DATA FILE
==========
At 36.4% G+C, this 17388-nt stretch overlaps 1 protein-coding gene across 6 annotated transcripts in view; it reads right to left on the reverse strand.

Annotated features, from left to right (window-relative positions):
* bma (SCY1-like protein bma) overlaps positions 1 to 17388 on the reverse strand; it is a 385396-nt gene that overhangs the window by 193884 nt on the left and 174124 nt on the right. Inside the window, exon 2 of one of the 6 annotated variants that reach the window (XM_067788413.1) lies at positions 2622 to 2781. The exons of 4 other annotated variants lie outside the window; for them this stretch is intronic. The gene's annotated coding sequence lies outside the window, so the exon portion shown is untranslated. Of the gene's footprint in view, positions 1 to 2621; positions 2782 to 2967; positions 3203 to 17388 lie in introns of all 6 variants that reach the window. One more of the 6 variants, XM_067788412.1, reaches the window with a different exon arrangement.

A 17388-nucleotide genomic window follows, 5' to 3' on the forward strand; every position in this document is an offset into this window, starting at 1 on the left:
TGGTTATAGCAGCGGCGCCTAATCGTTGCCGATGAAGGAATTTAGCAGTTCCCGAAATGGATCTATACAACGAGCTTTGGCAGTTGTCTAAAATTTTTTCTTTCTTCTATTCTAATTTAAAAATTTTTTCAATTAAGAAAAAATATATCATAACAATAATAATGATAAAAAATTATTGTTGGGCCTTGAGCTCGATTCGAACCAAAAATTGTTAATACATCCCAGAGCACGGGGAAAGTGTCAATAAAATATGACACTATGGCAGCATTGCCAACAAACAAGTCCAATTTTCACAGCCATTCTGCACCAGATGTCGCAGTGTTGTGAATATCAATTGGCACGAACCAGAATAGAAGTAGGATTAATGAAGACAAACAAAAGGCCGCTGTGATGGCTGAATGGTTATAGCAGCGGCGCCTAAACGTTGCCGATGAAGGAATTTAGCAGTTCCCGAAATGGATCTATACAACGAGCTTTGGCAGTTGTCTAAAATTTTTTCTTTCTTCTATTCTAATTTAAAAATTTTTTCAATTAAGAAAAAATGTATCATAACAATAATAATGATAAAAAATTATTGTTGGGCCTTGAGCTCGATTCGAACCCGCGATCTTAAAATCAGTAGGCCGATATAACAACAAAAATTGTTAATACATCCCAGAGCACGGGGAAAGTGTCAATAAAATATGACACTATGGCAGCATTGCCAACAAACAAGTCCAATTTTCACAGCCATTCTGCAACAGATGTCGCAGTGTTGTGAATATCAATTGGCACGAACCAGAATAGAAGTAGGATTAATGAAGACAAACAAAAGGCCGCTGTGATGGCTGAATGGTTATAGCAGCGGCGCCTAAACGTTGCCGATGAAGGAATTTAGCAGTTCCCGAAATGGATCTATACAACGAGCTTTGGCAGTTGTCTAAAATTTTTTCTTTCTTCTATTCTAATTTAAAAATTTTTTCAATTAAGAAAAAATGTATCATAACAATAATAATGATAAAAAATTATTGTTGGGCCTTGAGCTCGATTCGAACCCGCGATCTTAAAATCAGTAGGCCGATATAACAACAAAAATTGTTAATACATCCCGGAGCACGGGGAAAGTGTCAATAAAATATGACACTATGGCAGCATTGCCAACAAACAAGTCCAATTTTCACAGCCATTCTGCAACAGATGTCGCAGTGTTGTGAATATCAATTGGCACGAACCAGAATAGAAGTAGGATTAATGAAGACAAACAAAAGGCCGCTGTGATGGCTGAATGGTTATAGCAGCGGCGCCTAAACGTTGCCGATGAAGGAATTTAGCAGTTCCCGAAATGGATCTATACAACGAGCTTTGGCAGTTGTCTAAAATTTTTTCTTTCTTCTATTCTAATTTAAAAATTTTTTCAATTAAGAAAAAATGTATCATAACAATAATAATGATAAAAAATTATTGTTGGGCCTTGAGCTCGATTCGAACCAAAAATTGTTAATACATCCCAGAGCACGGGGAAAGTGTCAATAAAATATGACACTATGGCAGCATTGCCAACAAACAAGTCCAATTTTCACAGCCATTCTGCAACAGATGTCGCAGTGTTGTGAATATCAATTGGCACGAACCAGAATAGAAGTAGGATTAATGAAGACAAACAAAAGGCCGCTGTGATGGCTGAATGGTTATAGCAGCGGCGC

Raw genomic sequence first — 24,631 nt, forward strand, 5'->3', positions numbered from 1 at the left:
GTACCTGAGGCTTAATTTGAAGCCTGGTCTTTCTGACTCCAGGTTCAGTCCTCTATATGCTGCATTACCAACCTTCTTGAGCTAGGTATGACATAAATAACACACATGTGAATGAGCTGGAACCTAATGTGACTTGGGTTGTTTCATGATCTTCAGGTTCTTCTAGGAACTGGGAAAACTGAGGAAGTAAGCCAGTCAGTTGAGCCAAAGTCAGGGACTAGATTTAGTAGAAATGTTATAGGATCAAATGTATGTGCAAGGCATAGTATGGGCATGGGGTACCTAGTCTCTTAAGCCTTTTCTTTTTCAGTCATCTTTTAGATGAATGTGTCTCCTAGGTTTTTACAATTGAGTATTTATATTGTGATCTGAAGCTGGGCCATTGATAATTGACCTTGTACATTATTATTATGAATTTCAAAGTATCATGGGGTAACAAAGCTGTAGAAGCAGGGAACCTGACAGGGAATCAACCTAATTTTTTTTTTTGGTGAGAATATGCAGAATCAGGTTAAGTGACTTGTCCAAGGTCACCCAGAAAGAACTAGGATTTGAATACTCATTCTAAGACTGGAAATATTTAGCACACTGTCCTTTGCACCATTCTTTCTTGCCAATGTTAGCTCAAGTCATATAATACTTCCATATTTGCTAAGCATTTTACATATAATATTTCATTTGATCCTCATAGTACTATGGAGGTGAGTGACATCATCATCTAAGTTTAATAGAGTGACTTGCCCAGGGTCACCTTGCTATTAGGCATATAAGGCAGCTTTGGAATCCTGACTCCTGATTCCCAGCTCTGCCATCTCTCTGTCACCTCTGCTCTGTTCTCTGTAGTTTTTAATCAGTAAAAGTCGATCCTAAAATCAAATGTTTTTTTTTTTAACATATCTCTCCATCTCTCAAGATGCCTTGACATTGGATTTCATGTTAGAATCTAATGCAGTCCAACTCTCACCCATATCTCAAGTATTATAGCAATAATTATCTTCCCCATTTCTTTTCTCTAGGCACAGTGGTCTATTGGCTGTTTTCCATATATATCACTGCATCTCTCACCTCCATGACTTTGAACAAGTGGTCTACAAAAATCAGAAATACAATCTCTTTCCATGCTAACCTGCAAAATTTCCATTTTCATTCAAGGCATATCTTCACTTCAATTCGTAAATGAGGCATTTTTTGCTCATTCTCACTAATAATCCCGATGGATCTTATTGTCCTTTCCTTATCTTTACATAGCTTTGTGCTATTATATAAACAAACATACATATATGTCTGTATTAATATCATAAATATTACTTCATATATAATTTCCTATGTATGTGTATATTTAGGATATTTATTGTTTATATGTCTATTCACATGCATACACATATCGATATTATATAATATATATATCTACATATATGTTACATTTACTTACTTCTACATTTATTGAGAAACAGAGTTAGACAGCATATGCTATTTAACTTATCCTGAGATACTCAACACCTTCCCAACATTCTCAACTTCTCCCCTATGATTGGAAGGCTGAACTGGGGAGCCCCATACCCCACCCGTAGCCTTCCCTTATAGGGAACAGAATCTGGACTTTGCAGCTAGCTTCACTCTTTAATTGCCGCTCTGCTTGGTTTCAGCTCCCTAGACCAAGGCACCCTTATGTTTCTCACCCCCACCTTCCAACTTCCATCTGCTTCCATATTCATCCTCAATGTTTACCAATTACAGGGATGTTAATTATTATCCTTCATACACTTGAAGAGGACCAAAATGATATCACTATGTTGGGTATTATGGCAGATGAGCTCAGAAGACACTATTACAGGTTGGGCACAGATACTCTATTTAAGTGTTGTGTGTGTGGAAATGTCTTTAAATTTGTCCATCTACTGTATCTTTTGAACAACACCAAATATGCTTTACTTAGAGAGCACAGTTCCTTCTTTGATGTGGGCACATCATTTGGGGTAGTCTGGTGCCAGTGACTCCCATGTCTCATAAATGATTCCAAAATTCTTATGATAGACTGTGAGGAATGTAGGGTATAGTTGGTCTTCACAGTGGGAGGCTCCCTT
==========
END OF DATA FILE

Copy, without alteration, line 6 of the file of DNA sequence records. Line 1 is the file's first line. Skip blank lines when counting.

Raw genomic sequence first — 24,631 nt, forward strand, 5'->3', positions numbered from 1 at the left: